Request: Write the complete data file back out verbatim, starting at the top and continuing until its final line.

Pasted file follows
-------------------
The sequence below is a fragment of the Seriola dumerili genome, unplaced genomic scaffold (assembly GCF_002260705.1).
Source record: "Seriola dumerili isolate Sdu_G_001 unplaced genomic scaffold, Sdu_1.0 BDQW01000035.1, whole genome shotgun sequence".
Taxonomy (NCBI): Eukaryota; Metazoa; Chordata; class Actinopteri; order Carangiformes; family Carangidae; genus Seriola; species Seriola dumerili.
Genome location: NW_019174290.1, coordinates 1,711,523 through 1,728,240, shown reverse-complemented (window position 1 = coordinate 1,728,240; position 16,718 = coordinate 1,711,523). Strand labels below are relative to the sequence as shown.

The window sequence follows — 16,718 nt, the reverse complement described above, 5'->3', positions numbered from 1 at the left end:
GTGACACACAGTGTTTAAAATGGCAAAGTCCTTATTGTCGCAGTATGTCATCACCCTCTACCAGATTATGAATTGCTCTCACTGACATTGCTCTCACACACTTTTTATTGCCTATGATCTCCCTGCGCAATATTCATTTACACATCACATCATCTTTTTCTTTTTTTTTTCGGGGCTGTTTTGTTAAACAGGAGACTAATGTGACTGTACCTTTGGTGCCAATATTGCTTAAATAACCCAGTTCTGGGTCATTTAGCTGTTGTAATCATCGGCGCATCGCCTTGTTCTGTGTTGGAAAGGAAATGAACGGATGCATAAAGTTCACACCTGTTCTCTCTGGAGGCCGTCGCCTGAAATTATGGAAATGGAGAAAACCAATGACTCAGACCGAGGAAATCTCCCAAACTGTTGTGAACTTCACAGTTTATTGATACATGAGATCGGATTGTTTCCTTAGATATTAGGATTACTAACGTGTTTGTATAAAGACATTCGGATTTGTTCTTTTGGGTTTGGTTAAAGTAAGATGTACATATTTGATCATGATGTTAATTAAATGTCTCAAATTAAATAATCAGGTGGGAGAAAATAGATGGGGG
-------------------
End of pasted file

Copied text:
The sequence below is a fragment of the Seriola dumerili genome, unplaced genomic scaffold (assembly GCF_002260705.1).
Source record: "Seriola dumerili isolate Sdu_G_001 unplaced genomic scaffold, Sdu_1.0 BDQW01000035.1, whole genome shotgun sequence".
Taxonomy (NCBI): Eukaryota; Metazoa; Chordata; class Actinopteri; order Carangiformes; family Carangidae; genus Seriola; species Seriola dumerili.
Genome location: NW_019174290.1, coordinates 1,711,523 through 1,728,240, shown reverse-complemented (window position 1 = coordinate 1,728,240; position 16,718 = coordinate 1,711,523). Strand labels below are relative to the sequence as shown.

The window sequence follows — 16,718 nt, the reverse complement described above, 5'->3', positions numbered from 1 at the left end:
GTGACACACAGTGTTTAAAATGGCAAAGTCCTTATTGTCGCAGTATGTCATCACCCTCTACCAGATTATGAATTGCTCTCACTGACATTGCTCTCACACACTTTTTATTGCCTATGATCTCCCTGCGCAATATTCATTTACACATCACATCATCTTTTTCTTTTTTTTTTCGGGGCTGTTTTGTTAAACAGGAGACTAATGTGACTGTACCTTTGGTGCCAATATTGCTTAAATAACCCAGTTCTGGGTCATTTAGCTGTTGTAATCATCGGCGCATCGCCTTGTTCTGTGTTGGAAAGGAAATGAACGGATGCATAAAGTTCACACCTGTTCTCTCTGGAGGCCGTCGCCTGAAATTATGGAAATGGAGAAAACCAATGACTCAGACCGAGGAAATCTCCCAAACTGTTGTGAACTTCACAGTTTATTGATACATGAGATCGGATTGTTTCCTTAGATATTAGGATTACTAACGTGTTTGTATAAAGACATTCGGATTTGTTCTTTTGGGTTTGGTTAAAGTAAGATGTACATATTTGATCATGATGTTAATTAAATGTCTCAAATTAAATAATCAGGTGGGAGAAAATAGATGGGGG